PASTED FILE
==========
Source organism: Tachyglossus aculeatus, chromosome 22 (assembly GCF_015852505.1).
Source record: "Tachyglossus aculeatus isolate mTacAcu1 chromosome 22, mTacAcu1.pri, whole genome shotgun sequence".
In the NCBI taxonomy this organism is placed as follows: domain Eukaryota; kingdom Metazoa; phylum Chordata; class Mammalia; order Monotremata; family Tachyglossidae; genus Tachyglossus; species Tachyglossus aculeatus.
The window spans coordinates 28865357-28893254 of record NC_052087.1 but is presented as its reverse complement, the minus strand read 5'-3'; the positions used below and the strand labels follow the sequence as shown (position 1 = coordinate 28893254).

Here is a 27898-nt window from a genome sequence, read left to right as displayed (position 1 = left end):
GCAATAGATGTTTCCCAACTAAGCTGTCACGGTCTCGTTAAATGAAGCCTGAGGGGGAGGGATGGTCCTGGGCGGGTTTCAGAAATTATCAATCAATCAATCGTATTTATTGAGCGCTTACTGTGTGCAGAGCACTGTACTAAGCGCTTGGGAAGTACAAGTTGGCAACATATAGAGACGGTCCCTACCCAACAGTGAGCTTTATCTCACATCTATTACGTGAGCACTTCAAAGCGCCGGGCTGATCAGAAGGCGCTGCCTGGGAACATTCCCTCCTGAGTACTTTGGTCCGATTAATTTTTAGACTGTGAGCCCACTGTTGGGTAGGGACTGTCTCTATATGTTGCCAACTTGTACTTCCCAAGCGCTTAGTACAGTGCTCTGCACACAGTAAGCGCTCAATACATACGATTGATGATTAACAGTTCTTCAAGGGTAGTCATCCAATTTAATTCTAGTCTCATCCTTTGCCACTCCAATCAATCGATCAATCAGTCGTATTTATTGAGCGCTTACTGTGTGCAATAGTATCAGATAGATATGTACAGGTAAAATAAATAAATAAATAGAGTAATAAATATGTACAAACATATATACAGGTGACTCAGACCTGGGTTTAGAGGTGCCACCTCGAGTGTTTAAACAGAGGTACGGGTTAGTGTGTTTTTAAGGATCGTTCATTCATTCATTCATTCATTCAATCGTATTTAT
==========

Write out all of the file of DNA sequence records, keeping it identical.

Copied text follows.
Source organism: Tachyglossus aculeatus, chromosome 22 (assembly GCF_015852505.1).
Source record: "Tachyglossus aculeatus isolate mTacAcu1 chromosome 22, mTacAcu1.pri, whole genome shotgun sequence".
In the NCBI taxonomy this organism is placed as follows: domain Eukaryota; kingdom Metazoa; phylum Chordata; class Mammalia; order Monotremata; family Tachyglossidae; genus Tachyglossus; species Tachyglossus aculeatus.
The window spans coordinates 28865357-28893254 of record NC_052087.1 but is presented as its reverse complement, the minus strand read 5'-3'; the positions used below and the strand labels follow the sequence as shown (position 1 = coordinate 28893254).

Here is a 27898-nt window from a genome sequence, read left to right as displayed (position 1 = left end):
GCAATAGATGTTTCCCAACTAAGCTGTCACGGTCTCGTTAAATGAAGCCTGAGGGGGAGGGATGGTCCTGGGCGGGTTTCAGAAATTATCAATCAATCAATCGTATTTATTGAGCGCTTACTGTGTGCAGAGCACTGTACTAAGCGCTTGGGAAGTACAAGTTGGCAACATATAGAGACGGTCCCTACCCAACAGTGAGCTTTATCTCACATCTATTACGTGAGCACTTCAAAGCGCCGGGCTGATCAGAAGGCGCTGCCTGGGAACATTCCCTCCTGAGTACTTTGGTCCGATTAATTTTTAGACTGTGAGCCCACTGTTGGGTAGGGACTGTCTCTATATGTTGCCAACTTGTACTTCCCAAGCGCTTAGTACAGTGCTCTGCACACAGTAAGCGCTCAATACATACGATTGATGATTAACAGTTCTTCAAGGGTAGTCATCCAATTTAATTCTAGTCTCATCCTTTGCCACTCCAATCAATCGATCAATCAGTCGTATTTATTGAGCGCTTACTGTGTGCAATAGTATCAGATAGATATGTACAGGTAAAATAAATAAATAAATAGAGTAATAAATATGTACAAACATATATACAGGTGACTCAGACCTGGGTTTAGAGGTGCCACCTCGAGTGTTTAAACAGAGGTACGGGTTAGTGTGTTTTTAAGGATCGTTCATTCATTCATTCATTCATTCAATCGTATTTAT